By 1940, it was considered to be underpowered, to have inadequate defensive armament and to carry too small a bomb load. Many were destroyed during the attacks on Pearl Harbor and the Philippines in December 1941.
In 1942, the B-18 survivors were relegated to antisubmarine or transport duty. A B-18 was one of the first American aircraft to sink a German U-Boat, U-654 on 22 August 1942 in the Caribbean.
Length: 17.63 m
Wingspan: 27.28 m
Height: 4.62 m
Wing area: 89.1 m²
Empty weight: 7,403 kg
Loaded weight: 10,866 kg
Max. takeoff weight: 12,552 kg
Powerplant: 2 × Wright R-1820-53 radial engines, 1,000 hp (746 kW) each
Maximum speed: 348 km/h at 3,050 m
Cruise speed: 269 km/h
Range: 1,450 km
Ferry range: 3,380 km
Service ceiling: 7,285 m
Climb: 3,050 m 9.9 min
Armament: Guns: 3 × 7.62 mm machine guns
Bombs: 2,000 kg
Design and development
In 1934, the United States Army Air Corps put out a request for a bomber with double the bomb load and range of the Martin B-10, which was just entering service as the Army's standard bomber. In the evaluation at Wright Field the following year, Douglas showed its DB-1. It competed with the Boeing Model 299 (later the Boeing B-17 Flying Fortress) and Martin Model 146.
While the Boeing design was clearly superior, the crash of the B-17 prototype (caused by taking off with the controls still locked) removed it from consideration. During the depths of the Great Depression, the lower price of the DB-1 ($58,500 vs. $99,620 for the Model 299) also counted in its favor. The Douglas design was ordered into immediate production in January 1936 as the B-18.
The DB-1 design was essentially that of the DC-2, with several modifications. The wingspan was 4.5 ft (1.4 m) greater. The fuselage was deeper, to better accommodate bombs and the six-member crew; the wings were fixed in the middle of the cross-section rather than to the bottom due to the deeper fuselage. Added armament included nose, dorsal, and ventral gun turrets.
The initial contract called for 133 B-18s (including DB-1), using Wright R-1820 radial engines. The last B-18 of the run, designated DB-2 by the company, had a power-operated nose turret. This design did not become standard. Additional contracts in 1937 (177 aircraft) and 1938 (40 aircraft) were for the B-18A, which had the bombardier's position further forward over the nose-gunner's station. The B-18A also used more powerful engines.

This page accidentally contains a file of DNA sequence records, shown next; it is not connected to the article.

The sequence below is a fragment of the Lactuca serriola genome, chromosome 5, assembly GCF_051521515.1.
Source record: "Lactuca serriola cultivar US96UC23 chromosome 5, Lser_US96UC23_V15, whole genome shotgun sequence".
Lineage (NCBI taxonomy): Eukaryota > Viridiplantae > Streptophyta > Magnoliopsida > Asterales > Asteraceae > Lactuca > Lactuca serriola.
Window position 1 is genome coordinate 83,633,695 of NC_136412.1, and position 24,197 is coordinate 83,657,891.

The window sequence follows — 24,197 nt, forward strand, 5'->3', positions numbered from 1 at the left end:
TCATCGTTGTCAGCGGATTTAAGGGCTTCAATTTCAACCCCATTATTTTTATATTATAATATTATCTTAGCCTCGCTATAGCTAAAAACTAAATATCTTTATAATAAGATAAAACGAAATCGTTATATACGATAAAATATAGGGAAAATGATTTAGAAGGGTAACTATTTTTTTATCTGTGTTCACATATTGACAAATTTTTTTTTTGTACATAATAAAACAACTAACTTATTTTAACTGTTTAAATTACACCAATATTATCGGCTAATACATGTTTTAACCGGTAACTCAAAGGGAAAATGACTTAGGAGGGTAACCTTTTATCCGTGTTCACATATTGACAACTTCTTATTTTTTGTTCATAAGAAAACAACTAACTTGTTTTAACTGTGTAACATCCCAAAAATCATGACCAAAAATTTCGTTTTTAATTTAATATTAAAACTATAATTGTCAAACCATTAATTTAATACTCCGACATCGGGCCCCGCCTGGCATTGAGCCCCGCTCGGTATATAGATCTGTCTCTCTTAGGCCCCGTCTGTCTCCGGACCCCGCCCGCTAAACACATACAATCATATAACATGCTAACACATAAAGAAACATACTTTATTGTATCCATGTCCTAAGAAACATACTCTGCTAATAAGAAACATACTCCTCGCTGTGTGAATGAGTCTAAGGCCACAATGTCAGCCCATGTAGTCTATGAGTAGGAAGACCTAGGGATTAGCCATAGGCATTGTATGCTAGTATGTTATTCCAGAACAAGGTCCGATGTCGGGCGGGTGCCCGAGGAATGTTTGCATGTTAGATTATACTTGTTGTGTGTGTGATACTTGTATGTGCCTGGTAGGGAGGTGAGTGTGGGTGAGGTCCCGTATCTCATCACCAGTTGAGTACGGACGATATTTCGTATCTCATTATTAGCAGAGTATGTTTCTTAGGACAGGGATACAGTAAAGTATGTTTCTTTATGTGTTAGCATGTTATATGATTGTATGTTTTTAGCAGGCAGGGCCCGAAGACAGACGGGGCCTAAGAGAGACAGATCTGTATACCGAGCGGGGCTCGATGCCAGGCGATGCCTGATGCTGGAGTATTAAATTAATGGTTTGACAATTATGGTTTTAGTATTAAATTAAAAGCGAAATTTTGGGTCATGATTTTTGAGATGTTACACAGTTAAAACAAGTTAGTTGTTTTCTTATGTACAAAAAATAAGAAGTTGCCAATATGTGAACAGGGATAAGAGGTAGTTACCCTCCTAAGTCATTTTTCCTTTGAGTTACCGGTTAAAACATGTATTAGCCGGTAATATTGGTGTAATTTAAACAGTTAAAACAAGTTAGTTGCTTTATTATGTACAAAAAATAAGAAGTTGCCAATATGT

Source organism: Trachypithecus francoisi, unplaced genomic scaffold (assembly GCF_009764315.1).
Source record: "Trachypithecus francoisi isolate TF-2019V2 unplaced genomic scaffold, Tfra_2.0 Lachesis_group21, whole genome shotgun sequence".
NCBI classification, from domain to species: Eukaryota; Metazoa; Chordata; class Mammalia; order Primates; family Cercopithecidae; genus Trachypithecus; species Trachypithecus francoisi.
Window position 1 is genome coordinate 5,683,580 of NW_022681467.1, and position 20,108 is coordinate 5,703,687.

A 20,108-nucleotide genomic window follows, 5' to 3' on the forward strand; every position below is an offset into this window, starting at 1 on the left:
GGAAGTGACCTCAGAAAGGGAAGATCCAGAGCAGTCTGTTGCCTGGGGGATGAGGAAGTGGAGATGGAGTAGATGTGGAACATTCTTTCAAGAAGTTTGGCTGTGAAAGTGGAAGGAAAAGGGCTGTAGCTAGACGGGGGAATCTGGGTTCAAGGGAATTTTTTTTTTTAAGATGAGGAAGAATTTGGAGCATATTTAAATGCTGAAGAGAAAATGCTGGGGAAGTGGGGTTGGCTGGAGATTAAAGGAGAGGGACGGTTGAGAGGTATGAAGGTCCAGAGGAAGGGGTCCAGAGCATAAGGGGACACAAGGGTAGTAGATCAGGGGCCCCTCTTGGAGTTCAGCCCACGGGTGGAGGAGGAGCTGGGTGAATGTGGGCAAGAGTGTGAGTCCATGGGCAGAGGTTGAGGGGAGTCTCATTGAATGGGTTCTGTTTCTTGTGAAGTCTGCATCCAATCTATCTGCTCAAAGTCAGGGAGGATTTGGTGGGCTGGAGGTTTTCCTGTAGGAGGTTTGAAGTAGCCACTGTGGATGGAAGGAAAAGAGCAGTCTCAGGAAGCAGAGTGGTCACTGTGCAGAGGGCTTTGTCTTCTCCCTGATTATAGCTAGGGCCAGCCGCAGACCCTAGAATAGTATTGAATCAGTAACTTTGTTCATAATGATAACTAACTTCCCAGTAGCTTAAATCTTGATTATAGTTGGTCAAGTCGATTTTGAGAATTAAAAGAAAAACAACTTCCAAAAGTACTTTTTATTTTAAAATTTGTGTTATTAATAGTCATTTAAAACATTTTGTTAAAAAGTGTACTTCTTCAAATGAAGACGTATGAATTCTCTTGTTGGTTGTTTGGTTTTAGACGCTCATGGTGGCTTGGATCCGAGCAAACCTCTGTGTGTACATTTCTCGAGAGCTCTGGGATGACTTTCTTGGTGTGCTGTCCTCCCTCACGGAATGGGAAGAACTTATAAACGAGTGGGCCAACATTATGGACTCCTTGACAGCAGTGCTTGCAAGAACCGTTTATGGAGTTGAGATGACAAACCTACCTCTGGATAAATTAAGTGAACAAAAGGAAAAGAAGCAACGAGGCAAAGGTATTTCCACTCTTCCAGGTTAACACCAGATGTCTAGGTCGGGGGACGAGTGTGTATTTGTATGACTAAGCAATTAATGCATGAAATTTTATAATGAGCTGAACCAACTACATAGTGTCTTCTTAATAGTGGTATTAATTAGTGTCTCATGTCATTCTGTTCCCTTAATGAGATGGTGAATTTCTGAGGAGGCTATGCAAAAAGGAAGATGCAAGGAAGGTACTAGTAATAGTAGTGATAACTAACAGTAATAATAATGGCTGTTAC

Production B-18s, with full military equipment fitted, had a maximum speed of 217 mph, cruising speed of 167 mph, and combat range of 850 miles. By 1940, most USAAC bomber squadrons were equipped with B-18s or B-18As.
However, the deficiencies in the B-18/B-18A bomber were becoming readily apparent to almost everyone. In range, in speed, in bomb load, and particularly in defensive armor and armament, the design came up short, and the Air Corps conceded that the aircraft was obsolete and totally unsuited in the long-range bombing role for which it had originally been acquired. To send crews out in such a plane against a well-armed, determined foe would have been nothing short of suicidal.
However, in spite of the known shortcomings of the B-18/B-18A, the Douglas aircraft was the most numerous American bomber type deployed outside the continental United States at the time of the attack on Pearl Harbor. It was hoped that the B-18 could play a stopgap role until more suitable aircraft such as the Boeing B-17 Flying Fortress and Consolidated B-24 Liberator became available in quantity.
When war came to the Pacific, most of the B-18/B-18A aircraft based overseas in the Philippines and in Hawaii were destroyed on the ground in the initial Japanese onslaught. The few Bolos that remained played no significant role in subsequent operations.
The Bolos remaining in the continental US and in the Caribbean were then deployed in a defensive role in anticipation of attacks on the US mainland. These attacks never materialized. B-17s supplanted B-18s in first-line service in 1942. Following this, 122 B-18As were modified for anti-submarine warfare. The bombardier was replaced by a search radar with a large radome. Magnetic anomaly detection (MAD) equipment was sometimes housed in a tail boom. These aircraft, designated B-18B, were used in the Caribbean on anti-submarine patrol. On 2 October 1942, a B-18A, piloted by Captain Howard Burhanna Jr. of the 99th Bomb Squadron, depth charged and sank the German submarine U-512 north of Cayenne, French Guiana.
Two aircraft were transferred to Força Aérea Brasileira in 1942 and used with a provisional conversion training unit set up under the provisions of Lend-Lease. They were later used for anti-submarine patrols. They were struck off charge at the end of the war. In 1940 the Royal Canadian Air Force acquired 20 B-18As (as the Douglas Digby Mark I), and also used them for patrol duties, being immediately issued to 10 Squadron to replace the squadron's Westland Wapitis.
Bolos and Digbys sank an additional two submarines during the course of the war. RCAF Eastern Air Command (EAC) Digbys carried out 11 attacks on U-boats. U-520 was confirmed sunk by Flying Officer F. Raymes' crew of No. 10 (BR) Squadron, on 30 October 1942 east of Newfoundland. However, the antisubmarine role was relatively short-lived, and the Bolos were superseded in this role in 1943 by Consolidated B-24 Liberators which had a much heavier payload and a substantially longer range which finally closed the mid-Atlantic gap.
Surviving USAAF B-18s ended their useful lives in training and transport roles within the continental United States, and saw no further combat action. Two B-18As were modified as unarmed cargo transports under the designation C-58. At the end of the war, those bombers that were left were sold as surplus on the commercial market. Some postwar B-18s of various models were operated as cargo or crop-spraying aircraft by commercial operators.